It's a T salad anyway, but did T's that have starters on them have dual choke wires, one through the radiator for crank starts and one through the firewall to choke the engine from inside the cabin for starter starts?
I presume an inner wire and a few bumps of the starter switch with the ignition off would get the engine choked and then turn the ignition on and another bump of the starter foot switch to get it going, all from inside the car.
Any photos of such a set up would be greatly appreciated.
Yes, starter equipped T's had dual choke wires. The upper wire goes to a bellcrank that is riveted to the dash. The other end of the bellcrank has a rod that pokes through the dash and has a pull knob on the end. Here is a link to an earlier thread with pictures of the bellcrank:
Here is a video of the dash choke knob in action:
Don't forget the priming wire, which makes it three. The mid year 25-27's used the later style swivel joint type.
To repeat Steve's question -- what the he-- is the "priming wire"?
One from inside to the bellcrank, one from the bellcrank to the carb and then the priming wire from the carb to the front of the radiator makes 3.
The choke butterfly is closed to prime the motor. So the wire in front or the knob inside is pulled for a couple of rev of the engine to "PRIME" it.
Carb and exhaust side of 1922 Model T with starter.
Photograph shows the following.
Note that the carburetor has a choke wire to the front of the engine past the radiator and it is attached to a bell crank on the carburetor that has a wire going into the "firewall" to operate the choke butterfly from inside the car. The other rod from the carburetor is the needle valve adjustment for the fuel to adjust the mixture as needed. The wire to the left of the intake and attached to the carburetor is to operate the throttle, that is attached to an arm at the bottom of the steering column.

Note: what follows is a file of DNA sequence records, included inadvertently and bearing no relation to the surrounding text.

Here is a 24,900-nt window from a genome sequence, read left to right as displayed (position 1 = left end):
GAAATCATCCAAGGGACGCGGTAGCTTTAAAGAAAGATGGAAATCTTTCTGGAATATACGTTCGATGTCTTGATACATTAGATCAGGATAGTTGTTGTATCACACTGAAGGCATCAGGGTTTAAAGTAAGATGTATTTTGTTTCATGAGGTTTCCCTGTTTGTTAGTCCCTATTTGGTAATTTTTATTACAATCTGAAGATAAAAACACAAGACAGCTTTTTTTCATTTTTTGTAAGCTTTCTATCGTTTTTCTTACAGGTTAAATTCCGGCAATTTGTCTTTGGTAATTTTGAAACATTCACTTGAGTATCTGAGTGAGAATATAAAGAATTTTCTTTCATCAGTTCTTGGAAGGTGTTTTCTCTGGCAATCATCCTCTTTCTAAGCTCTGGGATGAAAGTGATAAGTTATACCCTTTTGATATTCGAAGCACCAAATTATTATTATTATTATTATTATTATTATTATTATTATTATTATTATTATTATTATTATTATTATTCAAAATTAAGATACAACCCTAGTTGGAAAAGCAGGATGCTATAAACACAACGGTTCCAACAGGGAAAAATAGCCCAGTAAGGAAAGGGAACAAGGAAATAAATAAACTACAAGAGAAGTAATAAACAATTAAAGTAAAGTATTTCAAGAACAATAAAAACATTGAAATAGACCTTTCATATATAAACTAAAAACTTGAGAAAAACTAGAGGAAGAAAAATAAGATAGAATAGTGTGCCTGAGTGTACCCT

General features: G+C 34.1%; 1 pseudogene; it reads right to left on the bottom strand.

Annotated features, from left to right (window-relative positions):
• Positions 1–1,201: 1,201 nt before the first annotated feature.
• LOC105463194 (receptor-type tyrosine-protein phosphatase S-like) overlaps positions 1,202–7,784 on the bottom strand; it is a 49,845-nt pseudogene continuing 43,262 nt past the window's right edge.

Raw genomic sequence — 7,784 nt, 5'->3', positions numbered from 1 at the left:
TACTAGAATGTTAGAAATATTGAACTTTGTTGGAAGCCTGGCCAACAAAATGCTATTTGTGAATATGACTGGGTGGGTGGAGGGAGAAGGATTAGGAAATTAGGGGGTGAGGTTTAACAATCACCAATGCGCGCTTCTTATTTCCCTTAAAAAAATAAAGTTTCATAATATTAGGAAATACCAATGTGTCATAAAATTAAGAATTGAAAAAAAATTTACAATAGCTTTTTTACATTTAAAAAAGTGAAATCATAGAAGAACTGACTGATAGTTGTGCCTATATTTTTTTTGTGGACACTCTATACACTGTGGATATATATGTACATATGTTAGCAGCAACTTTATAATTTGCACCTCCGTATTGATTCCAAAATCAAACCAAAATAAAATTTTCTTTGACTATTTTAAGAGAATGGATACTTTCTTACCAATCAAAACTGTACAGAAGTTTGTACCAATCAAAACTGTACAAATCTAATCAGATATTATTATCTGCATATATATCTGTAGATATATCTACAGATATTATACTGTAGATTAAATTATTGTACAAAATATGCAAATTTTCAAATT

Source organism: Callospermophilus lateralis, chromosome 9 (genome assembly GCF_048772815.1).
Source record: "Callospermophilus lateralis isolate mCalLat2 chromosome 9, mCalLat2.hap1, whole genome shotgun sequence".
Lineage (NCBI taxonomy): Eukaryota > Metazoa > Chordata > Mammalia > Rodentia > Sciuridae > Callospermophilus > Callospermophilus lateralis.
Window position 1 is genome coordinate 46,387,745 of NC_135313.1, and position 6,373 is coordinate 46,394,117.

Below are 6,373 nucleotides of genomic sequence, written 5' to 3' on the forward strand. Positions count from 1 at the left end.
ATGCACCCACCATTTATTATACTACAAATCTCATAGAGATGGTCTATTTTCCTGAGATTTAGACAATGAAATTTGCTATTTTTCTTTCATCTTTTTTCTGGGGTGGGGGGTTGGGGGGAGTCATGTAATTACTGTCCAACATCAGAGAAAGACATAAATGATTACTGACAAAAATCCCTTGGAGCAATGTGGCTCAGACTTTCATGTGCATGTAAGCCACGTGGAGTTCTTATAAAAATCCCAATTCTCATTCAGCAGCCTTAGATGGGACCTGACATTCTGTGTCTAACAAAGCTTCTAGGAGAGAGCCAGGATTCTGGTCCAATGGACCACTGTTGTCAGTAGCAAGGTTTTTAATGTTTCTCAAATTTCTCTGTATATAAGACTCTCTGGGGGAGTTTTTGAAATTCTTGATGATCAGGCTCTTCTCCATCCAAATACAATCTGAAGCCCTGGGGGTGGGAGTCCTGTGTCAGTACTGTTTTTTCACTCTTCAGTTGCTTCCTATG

I stand corrected!
So, if I'm summarizing this topic correctly, I currently have the long rod/wire from the choke butterfly through the radiator shell and loops outside the front of the T to manually choke the carb with the hand crank.
To complete this same operation from inside the T, I sould leave that setup alone and add an additional wire/rod coming up from the butterfly to a bellcrank mounted on the underhood side of my wooden firewall and then a wire/rod from that bellcrank coming through a drilled hole in the wooden firewall to some sort of knob and plate to manually pull and choke the carb while pressing the starter switch with the ignition off to prime the engine.
TO THE WALLET!!
Of course you need two choke wires. You have two starters, one manual and one electric!
So when did they go to the needle valve adjusting rod with the slip joint that combined choke & adjustment?
1926-1927 had the choke rod and adjustment together. Others before had a separate adjustment from the inside choke.
The combination choke and adjuster rod actually came out in the late 1925 models.